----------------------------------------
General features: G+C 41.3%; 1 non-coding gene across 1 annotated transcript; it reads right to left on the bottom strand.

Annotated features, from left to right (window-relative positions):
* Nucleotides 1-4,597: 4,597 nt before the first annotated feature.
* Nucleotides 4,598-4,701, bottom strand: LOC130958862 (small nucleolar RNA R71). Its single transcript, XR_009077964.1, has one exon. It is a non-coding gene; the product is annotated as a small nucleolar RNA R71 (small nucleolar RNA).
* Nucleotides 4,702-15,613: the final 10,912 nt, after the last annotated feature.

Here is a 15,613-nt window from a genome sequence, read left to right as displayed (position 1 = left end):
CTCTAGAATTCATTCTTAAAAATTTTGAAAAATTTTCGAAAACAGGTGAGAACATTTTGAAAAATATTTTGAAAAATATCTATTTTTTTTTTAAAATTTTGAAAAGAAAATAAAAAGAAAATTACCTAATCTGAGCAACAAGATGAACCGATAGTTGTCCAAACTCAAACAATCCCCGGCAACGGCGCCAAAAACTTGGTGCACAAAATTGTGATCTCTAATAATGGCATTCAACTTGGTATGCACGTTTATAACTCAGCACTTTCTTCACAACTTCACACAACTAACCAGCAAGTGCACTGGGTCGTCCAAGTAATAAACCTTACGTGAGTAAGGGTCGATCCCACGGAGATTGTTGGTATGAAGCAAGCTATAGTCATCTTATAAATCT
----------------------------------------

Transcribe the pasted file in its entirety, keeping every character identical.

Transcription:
General features: G+C 41.3%; 1 non-coding gene across 1 annotated transcript; it reads right to left on the bottom strand.

Annotated features, from left to right (window-relative positions):
* Nucleotides 1-4,597: 4,597 nt before the first annotated feature.
* Nucleotides 4,598-4,701, bottom strand: LOC130958862 (small nucleolar RNA R71). Its single transcript, XR_009077964.1, has one exon. It is a non-coding gene; the product is annotated as a small nucleolar RNA R71 (small nucleolar RNA).
* Nucleotides 4,702-15,613: the final 10,912 nt, after the last annotated feature.

Here is a 15,613-nt window from a genome sequence, read left to right as displayed (position 1 = left end):
CTCTAGAATTCATTCTTAAAAATTTTGAAAAATTTTCGAAAACAGGTGAGAACATTTTGAAAAATATTTTGAAAAATATCTATTTTTTTTTTAAAATTTTGAAAAGAAAATAAAAAGAAAATTACCTAATCTGAGCAACAAGATGAACCGATAGTTGTCCAAACTCAAACAATCCCCGGCAACGGCGCCAAAAACTTGGTGCACAAAATTGTGATCTCTAATAATGGCATTCAACTTGGTATGCACGTTTATAACTCAGCACTTTCTTCACAACTTCACACAACTAACCAGCAAGTGCACTGGGTCGTCCAAGTAATAAACCTTACGTGAGTAAGGGTCGATCCCACGGAGATTGTTGGTATGAAGCAAGCTATAGTCATCTTATAAATCT